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Thursday, November 15, 2001

Balkans

Greek Arms Purchases, the US, and the Greek American Community

Part 1: The Hellenic Air Force




This is the first in a three-part series on the politics of Greek arms purchases.

One area in which the Greek American community could have made a serious contribution to Greece in the last decade is that of arms purchases. The few members of the community who have had, or continue to have, a role in Greek arms acquisitions, however, often occupy (sometimes influential) positions with, or are shareholders in, key US defense contractors. Consequently, they use their ethnicity to promote their respective companies’ interests, rather than to assist Greece.

While the US occasionally recognizes the Turkish threat to Greece, it will never ensure Greece’s safety despite the fact that the two countries are ostensibly NATO allies. Nothing can change this reality. In the event, since NATO does not provide it with any guarantees, Greece should at least demand (instead of asking for) the means with which to defend itself.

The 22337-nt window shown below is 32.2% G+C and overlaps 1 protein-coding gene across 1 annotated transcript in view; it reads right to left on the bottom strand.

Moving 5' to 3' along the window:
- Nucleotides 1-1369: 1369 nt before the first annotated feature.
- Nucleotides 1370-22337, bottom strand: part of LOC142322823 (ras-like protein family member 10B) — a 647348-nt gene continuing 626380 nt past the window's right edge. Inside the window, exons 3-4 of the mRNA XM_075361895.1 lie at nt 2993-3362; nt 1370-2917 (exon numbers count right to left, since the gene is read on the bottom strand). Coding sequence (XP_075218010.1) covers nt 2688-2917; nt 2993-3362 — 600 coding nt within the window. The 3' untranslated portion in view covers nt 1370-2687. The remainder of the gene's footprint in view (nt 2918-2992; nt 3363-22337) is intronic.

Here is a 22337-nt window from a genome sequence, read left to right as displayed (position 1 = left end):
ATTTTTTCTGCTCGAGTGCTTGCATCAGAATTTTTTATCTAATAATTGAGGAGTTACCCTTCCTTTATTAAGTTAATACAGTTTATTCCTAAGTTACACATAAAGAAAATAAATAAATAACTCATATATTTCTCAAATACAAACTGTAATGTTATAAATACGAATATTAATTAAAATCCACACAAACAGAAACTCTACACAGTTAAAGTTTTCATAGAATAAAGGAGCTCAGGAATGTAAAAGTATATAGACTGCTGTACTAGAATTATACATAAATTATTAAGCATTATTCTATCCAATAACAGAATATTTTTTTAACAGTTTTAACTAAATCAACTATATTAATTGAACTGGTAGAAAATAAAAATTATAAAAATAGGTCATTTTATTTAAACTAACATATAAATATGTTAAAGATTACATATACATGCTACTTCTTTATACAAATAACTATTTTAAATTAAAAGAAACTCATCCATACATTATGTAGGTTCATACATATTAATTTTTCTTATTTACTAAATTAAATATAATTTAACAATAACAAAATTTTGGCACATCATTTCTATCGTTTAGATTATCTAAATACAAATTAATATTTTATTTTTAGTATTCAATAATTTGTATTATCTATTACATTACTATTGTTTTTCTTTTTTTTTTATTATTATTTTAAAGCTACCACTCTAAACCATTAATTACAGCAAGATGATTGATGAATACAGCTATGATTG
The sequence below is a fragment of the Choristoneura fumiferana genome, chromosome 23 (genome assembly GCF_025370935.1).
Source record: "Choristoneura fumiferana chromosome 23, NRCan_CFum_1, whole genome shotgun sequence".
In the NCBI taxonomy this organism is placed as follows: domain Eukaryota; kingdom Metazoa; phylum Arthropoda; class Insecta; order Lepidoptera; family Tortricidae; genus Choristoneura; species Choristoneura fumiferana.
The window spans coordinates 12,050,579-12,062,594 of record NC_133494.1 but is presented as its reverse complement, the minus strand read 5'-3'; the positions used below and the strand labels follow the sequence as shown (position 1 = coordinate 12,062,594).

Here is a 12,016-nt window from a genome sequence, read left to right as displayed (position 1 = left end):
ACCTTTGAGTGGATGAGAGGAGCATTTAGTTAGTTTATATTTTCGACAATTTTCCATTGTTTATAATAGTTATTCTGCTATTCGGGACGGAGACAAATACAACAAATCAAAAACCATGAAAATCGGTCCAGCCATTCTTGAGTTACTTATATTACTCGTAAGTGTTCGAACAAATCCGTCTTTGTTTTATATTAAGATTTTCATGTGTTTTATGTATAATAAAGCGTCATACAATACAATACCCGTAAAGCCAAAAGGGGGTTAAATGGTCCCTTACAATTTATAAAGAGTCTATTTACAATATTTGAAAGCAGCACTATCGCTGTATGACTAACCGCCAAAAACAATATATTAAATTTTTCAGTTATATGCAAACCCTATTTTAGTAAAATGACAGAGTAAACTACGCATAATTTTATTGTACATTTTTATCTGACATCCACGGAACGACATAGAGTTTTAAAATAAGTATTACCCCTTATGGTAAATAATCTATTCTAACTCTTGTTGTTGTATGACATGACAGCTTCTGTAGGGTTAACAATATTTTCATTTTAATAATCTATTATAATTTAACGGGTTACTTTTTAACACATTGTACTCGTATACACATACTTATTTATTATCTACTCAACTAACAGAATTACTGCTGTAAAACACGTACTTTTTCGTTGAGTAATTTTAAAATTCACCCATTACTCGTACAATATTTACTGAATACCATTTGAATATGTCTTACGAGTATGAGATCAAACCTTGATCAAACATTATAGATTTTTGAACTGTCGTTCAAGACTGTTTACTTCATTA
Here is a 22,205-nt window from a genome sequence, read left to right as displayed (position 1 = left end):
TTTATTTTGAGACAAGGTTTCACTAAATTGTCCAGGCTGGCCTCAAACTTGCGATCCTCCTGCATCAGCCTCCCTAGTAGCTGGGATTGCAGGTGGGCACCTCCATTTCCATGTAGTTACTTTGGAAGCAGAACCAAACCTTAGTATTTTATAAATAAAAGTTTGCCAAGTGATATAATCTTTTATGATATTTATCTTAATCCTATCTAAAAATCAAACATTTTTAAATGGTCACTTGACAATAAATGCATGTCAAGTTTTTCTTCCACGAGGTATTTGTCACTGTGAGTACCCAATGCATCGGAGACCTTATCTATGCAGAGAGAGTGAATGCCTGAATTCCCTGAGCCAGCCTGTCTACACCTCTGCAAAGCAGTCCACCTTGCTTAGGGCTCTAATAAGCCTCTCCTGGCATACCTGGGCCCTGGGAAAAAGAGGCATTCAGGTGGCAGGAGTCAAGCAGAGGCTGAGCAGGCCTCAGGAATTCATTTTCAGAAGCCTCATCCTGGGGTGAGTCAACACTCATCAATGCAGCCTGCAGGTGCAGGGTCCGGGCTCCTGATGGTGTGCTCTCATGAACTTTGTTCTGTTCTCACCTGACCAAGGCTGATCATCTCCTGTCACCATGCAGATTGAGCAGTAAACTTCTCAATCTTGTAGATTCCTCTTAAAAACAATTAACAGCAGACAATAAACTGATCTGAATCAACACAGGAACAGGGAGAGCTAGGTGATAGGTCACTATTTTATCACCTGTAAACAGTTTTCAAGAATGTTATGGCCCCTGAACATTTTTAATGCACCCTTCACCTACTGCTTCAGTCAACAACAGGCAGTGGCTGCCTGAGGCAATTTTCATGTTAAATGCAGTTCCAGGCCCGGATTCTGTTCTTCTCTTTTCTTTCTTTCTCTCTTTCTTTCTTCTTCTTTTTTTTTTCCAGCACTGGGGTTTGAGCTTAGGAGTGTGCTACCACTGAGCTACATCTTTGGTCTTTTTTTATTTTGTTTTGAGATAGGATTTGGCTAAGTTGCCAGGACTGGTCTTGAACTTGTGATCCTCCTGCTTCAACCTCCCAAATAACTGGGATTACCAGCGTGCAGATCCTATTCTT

The one thing Greece cannot and must not tolerate is for the US to have anything to say about Greek defense needs. This particular point must be imprinted into the minds of the Greek American community. As a sovereign state, Greece cannot quietly accept any US ideas, thoughts, or opinions about its defense needs, as far as weapons, quantities, precise modes, and capabilities are concerned.

This point is more important than it seems. Once it was allowed to express opinions about Greek needs – national defense needs, that is, paid by national funds, not NATO obligations, some of which, in any case, are also paid for by the Greek treasury – the US started imposing systems of its own choice on the Greek military. These systems have generally been far less capable than those that Greeks have wanted – and have had access to from non-US manufacturers – and have also been inflated in price. These systems, however, have been frantically pushed onto Greece because it has been to the US’s economic or political interest to do so.

It is of no importance, by the way, whether the equipment offered is the best internationally or not. Since Greece is paying for it (sometimes through Foreign Military Assistance programs that entail higher interest, collected by the US government, than commercial loans), it is Greece’s decision as to what it needs – and how competitive it thinks the financial and industrial offset packages are. As for US objections to a certain system (which is hardly an acceptable allied attitude), they should never hinder Greek plans with delays or shadow-embargoes.